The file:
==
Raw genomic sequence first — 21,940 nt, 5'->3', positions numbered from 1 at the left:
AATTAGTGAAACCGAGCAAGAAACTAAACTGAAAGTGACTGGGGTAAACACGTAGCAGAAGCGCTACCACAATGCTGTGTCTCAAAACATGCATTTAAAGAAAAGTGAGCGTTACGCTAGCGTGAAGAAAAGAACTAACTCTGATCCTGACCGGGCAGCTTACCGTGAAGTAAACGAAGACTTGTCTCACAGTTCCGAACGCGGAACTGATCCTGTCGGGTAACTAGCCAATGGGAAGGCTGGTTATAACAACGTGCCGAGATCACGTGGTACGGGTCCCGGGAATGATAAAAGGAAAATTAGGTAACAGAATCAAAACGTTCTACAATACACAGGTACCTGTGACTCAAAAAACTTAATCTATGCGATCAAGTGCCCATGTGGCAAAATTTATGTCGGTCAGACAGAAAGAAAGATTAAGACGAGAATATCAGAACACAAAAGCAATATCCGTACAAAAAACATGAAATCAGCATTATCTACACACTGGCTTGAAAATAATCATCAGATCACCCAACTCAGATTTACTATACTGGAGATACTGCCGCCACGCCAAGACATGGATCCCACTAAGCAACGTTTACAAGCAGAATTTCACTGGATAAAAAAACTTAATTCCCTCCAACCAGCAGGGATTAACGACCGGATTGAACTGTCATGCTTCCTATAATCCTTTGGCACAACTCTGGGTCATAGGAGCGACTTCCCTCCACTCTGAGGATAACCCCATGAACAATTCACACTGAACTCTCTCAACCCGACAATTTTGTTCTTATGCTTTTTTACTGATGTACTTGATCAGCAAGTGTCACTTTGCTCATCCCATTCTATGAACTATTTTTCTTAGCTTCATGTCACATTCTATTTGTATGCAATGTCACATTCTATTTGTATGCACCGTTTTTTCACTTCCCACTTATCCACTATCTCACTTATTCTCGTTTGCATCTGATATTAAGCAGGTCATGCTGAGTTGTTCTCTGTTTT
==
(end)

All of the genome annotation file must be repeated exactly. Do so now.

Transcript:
Raw genomic sequence first — 21,940 nt, 5'->3', positions numbered from 1 at the left:
AATTAGTGAAACCGAGCAAGAAACTAAACTGAAAGTGACTGGGGTAAACACGTAGCAGAAGCGCTACCACAATGCTGTGTCTCAAAACATGCATTTAAAGAAAAGTGAGCGTTACGCTAGCGTGAAGAAAAGAACTAACTCTGATCCTGACCGGGCAGCTTACCGTGAAGTAAACGAAGACTTGTCTCACAGTTCCGAACGCGGAACTGATCCTGTCGGGTAACTAGCCAATGGGAAGGCTGGTTATAACAACGTGCCGAGATCACGTGGTACGGGTCCCGGGAATGATAAAAGGAAAATTAGGTAACAGAATCAAAACGTTCTACAATACACAGGTACCTGTGACTCAAAAAACTTAATCTATGCGATCAAGTGCCCATGTGGCAAAATTTATGTCGGTCAGACAGAAAGAAAGATTAAGACGAGAATATCAGAACACAAAAGCAATATCCGTACAAAAAACATGAAATCAGCATTATCTACACACTGGCTTGAAAATAATCATCAGATCACCCAACTCAGATTTACTATACTGGAGATACTGCCGCCACGCCAAGACATGGATCCCACTAAGCAACGTTTACAAGCAGAATTTCACTGGATAAAAAAACTTAATTCCCTCCAACCAGCAGGGATTAACGACCGGATTGAACTGTCATGCTTCCTATAATCCTTTGGCACAACTCTGGGTCATAGGAGCGACTTCCCTCCACTCTGAGGATAACCCCATGAACAATTCACACTGAACTCTCTCAACCCGACAATTTTGTTCTTATGCTTTTTTACTGATGTACTTGATCAGCAAGTGTCACTTTGCTCATCCCATTCTATGAACTATTTTTCTTAGCTTCATGTCACATTCTATTTGTATGCAATGTCACATTCTATTTGTATGCACCGTTTTTTCACTTCCCACTTATCCACTATCTCACTTATTCTCGTTTGCATCTGATATTAAGCAGGTCATGCTGAGTTGTTCTCTGTTTT